Although the new PlayStation 4 is super exciting and encourages you to download games, music, movies and more to the internal storage, it is perhaps a little surprising that the hard drive that comes with the console has only 500GB of space. In fact, reports suggest that the system software takes up a massive 92GB of that, so you really only have 408GB to play with.

Then consider that native PS4 games will require more storage space for installation than an average PS3 game - of which we've had between 8GB and 32GB installs in the past - and you will quickly find that original hard drive filling up. Deleting games and media content to free up space for newer items is one option, but do you really want to do that? Yes, you can download them again from the cloud at a later date, but if you're not signed up to an unlimited broadband service, that will put undue strain on your monthly data allowance.

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Instead, the best solution for those who want to keep masses of games on their local drive is to replace the drive itself. And this way you can either pop in a solid state drive (SSD) in order to speed up loading times, or opt for a whopping 1TB, 1.5TB or even 2TB hard drive. That way you'll have plenty of space.

What drives are needed and what are my options?

The minimum specification for a PS4 hard drive is that it needs to be a 2.5-inch SATA II drive and run at least 5400RPM. It also needs to be larger than 160GB in size. Plenty of solid state drives are available, but can be very expensive at 500GB or higher. A Samsung 1TB SSD retails for around £600 for example, almost twice as much as the new console itself.

Instead, you might be better in opting for storage space over size and therefore going for a 2TB 2.5-inch drive. Be wary as many are 15mm in height, while the PS4 requires no more than 9.5mm, but there is one option that has just been announced. The Samsung Spinpoint M9T is made by Seagate and is a 9.5mm 2TB drive. It might be hard to find for a little while, but should become easier to source as rollout increases. Other manufacturers are rumoured to follow suit too. Another, cheaper alternative is to simply double your PS4 hard drive capacity with a 1TB HDD. You can get one of those for around £50.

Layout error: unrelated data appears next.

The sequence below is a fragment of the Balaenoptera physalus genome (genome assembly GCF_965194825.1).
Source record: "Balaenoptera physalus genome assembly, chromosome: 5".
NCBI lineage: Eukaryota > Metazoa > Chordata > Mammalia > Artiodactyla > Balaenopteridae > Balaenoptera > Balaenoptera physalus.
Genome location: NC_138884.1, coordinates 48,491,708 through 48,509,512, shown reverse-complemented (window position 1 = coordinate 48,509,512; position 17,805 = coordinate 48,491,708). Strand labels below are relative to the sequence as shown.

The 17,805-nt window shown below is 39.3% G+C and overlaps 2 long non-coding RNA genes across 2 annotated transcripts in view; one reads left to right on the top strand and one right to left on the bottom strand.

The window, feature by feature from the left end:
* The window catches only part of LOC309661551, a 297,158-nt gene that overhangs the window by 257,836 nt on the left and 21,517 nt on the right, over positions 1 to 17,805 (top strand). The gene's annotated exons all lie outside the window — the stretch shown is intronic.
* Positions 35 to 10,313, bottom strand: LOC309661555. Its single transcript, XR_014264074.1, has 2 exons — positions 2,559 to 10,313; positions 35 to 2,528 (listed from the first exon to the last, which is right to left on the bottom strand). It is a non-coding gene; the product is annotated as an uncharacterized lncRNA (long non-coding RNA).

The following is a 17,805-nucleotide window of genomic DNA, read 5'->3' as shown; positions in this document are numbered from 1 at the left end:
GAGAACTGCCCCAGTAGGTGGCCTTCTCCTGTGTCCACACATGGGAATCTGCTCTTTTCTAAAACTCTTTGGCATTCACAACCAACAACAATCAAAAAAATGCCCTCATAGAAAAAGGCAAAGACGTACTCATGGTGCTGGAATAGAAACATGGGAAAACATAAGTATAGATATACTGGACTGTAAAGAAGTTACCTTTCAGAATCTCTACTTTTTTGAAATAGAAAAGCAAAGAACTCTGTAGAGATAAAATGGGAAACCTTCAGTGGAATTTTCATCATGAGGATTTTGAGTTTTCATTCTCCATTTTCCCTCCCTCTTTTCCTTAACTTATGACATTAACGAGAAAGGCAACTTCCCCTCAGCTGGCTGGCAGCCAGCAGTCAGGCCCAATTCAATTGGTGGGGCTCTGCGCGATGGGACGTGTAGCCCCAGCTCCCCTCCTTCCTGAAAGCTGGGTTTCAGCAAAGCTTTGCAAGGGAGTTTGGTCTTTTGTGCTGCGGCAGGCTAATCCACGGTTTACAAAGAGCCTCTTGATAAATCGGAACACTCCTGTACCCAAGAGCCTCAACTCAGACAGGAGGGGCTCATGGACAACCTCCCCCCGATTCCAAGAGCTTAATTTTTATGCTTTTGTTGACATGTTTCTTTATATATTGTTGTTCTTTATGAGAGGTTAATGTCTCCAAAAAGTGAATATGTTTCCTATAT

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I have my new drive, how do I fit it?

The process of swapping out the hard drive in the PS4 has been made very simple by Sony. After ensuring the console is unplugged from the mains, you slide off the shiny black plastic part of the console's casing and underneath you will see the hard drive enclosure.

On that enclosure there is one screw at the corner that has a phillips screwhead and the traditional PlayStation shape symbols all around. Unscrew that and you will be able to slide the hard drive caddy out of the machine.

Unscrew the hard drive from the caddy and screw in the new hard drive in the same way as the old. The screw holes on the drive should give you an indication of where to fit it.

Once firmly in place in the caddy, slide the caddy back into the PS4 where it was before and ensure that it connects correctly. Replace the special PlayStation symbol screw and clip the shiny black plastic part of the casing back in place. Et voila, you now have a beefed-up PS4.

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Is there anything else I need to do?

In order to ensure the new drive is formatted for PS4 use, you will need to reboot your console as if it was just unpacked for the very first time. One way to do this for now is to download the PlayStation 4 firmware 1.50 update online from Sony itself. This is only available in the US for now, much like the console itself, but will no doubt also go live on the European site in time for the launch in the UK and Europe.

Follow the instructions on the site for putting it on to a USB stick. You will need a stick with at least 400MB of storage space and formatted to FAT 32. Create one folder called "PS4" on the stick, and then another inside that folder called "UPDATE". Save the downloaded file - called PS4UPDATE.PUP - into the update folder and the computer part is down.

Insert the USB stick into one of the USB ports on your PS4 when the power is off completely (not even in standby). Then hold the power button on the PS4 for seven seconds. This will engage safe mode on the PS4 and you will see a selection of options on the screen. Choose "Update System Software" and it will read the update from the USB stick and reset the machine to factory settings.

Go through the same opening menus and wizards like you did when you switched on the PS4 for the very first time and you will find your new hard drive will be completely accepted by the machine. Hurrah!